For the purist, the Career mode will have you choosing how many laps to utilize, but with 50 laps, practice sessions and qualifying for each race will take hours; so the prospect of taking on the 20 races it takes to even consider a top spot is incredibly daunting. The developers have chosen to dumb things down by with the inclusion of the Season Challenge. Season Challenge lays out 10 races, each with a unique qualification lap which ghosts your competitors to show how they approached the track, followed by a mere 5 lap race to the finish. If you beat out your challengers you can pick up a place on their team, quickly moving you to the top of the heap. This mode (for me), gave a better sense of accomplishment without delving too deeply into the overall dynamics.
Another challenge is the new Champions mode; this will have you placed in very specific situations from the weather, to your vehicle and your challengers. In each of the races you will need to adapt to the situations at hand, through the course of one race, to be able to show any sort of dominance. While this mode drops you into the action quickly, it also relies on your working knowledge of the F1 driving basics.
F1 2012 features a pretty comprehensive online mode. Complete with co-op career mode, online races and even the familiar split screen mode (which had me flashing back to my Pole Position days). There are a number of online options but many of your competitors online will be more than just casual gamers and some even had me questioning whether or not I was playing a real person and not some ex war games computer with time on its binary. Your best bet is to find a friend to play online and have them tangle up your competitors while you sprint to the finish.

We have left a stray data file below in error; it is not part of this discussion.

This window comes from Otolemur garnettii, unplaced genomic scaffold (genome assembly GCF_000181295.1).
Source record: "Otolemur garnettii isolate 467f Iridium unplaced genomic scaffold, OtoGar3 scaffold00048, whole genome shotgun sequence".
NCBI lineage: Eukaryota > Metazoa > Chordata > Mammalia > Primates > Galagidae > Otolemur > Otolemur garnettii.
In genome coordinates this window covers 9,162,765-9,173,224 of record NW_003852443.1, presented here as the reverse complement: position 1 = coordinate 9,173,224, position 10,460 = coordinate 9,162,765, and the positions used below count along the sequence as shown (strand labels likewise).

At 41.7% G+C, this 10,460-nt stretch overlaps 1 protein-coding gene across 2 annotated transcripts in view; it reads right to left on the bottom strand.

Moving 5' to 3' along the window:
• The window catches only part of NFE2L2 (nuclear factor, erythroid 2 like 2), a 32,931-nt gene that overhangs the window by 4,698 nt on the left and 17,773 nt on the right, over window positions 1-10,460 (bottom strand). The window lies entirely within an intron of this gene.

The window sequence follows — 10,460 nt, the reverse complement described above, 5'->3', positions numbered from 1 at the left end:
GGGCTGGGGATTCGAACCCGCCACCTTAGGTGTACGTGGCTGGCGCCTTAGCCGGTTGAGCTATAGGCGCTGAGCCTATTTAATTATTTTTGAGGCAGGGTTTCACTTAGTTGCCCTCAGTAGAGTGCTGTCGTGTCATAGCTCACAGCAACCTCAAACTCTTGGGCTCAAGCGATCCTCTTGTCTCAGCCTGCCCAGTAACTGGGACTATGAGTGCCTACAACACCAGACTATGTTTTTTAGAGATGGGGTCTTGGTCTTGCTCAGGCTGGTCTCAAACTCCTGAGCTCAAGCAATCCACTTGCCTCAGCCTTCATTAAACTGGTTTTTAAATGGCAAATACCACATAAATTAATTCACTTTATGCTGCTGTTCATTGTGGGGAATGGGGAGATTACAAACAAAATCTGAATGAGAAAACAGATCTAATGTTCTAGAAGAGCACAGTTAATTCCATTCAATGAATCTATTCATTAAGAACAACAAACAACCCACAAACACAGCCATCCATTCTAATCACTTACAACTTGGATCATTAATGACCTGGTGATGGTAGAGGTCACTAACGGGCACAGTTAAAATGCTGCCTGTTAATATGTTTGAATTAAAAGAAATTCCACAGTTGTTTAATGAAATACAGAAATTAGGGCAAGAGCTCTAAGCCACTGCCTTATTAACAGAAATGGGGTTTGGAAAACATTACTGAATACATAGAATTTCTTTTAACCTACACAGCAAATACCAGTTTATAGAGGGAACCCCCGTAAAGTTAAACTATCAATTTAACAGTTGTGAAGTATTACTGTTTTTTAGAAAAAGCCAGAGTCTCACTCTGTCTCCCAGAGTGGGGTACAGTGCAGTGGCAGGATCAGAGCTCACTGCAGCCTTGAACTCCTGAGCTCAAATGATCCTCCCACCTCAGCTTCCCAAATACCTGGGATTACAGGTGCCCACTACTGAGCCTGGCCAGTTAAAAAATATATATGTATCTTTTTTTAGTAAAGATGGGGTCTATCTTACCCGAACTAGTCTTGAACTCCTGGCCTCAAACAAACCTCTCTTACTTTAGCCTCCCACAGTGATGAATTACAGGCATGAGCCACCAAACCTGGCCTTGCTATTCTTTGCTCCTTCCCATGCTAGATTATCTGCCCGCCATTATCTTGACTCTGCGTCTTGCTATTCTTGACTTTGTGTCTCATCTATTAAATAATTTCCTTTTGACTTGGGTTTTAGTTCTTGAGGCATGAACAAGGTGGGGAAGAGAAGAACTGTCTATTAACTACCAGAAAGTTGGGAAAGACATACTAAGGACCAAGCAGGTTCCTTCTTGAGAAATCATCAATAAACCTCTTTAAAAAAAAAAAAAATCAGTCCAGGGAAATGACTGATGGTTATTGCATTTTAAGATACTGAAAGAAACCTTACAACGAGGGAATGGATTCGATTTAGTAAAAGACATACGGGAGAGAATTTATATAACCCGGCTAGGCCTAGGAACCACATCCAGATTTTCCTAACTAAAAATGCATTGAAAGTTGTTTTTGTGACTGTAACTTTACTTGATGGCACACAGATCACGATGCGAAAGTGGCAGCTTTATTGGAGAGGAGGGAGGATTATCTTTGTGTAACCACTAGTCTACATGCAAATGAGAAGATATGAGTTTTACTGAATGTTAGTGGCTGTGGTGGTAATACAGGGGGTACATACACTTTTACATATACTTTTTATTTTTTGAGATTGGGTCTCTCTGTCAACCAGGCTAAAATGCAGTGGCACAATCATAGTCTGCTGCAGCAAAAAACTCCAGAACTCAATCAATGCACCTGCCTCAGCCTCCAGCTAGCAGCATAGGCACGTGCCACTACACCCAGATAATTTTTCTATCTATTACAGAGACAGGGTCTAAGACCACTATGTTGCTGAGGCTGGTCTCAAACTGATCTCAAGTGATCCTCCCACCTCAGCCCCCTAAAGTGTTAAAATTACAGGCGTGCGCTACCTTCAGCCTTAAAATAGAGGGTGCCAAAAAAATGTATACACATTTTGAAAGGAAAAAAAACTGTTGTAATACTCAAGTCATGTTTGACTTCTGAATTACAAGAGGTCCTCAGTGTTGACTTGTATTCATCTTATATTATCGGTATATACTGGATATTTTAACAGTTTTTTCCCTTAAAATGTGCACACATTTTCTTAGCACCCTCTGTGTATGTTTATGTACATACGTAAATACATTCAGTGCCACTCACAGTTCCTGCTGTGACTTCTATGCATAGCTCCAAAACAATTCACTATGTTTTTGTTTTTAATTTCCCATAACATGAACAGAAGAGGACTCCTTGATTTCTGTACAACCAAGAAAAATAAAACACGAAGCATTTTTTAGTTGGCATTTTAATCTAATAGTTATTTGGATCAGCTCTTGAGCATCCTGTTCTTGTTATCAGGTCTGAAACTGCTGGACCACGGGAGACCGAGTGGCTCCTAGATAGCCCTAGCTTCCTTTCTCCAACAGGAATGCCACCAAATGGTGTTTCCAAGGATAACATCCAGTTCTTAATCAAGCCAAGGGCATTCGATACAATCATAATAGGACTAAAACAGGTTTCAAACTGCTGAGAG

Visually the game is a big step from the offering 2 years ago. The vehicle details fit seamlessly with the environments and the sense of speed is extraordinary. The screen is literally filled with beautiful surroundings; the buildings, the tracks, the walls, even the way the light and water interact put you fully in the moment. Likely the only real complaint is that things pass by so quickly you dont get much time to enjoy everything happening around you.
The sound development also takes top spot this outing. All racing games try hard to create a digitized realism to immerse you in the game, but F1 2012 mixes many of the subtle noises such as the way the vehicles sounds change as you move around the track as well as how your vehicle sounds as it interacts with the track itself. This isnt always a good thing for an arcade gamer however, as I would often try to recreate the whooshing sounds with complete disregard for the race at hand.
In all this title certainly helps to justify the inclusion of Racing to the Codemasters development title. The game has everything pretty down pat and delivers a great F1 experience. The only failing I can identify is the lack of a more casual play through. Id like to see an opportunity to lessen my opponents skill set and not just improve my weight distribution or monitoring my tires for wear. The development of the flashback ability is welcome, but rewinding time to find a better line through a corner isnt going to help a guy like myself.
F1 2012 certainly justifies an annual edition with so many improvements to the gaming mechanics but I think its time to showcase more vehicle damage and open the game so as to market to individuals that arent able to name through the current roster. This game would be scored very well by F1 fans unfortunately Im not one; however, the game does deliver a satisfying racing experience.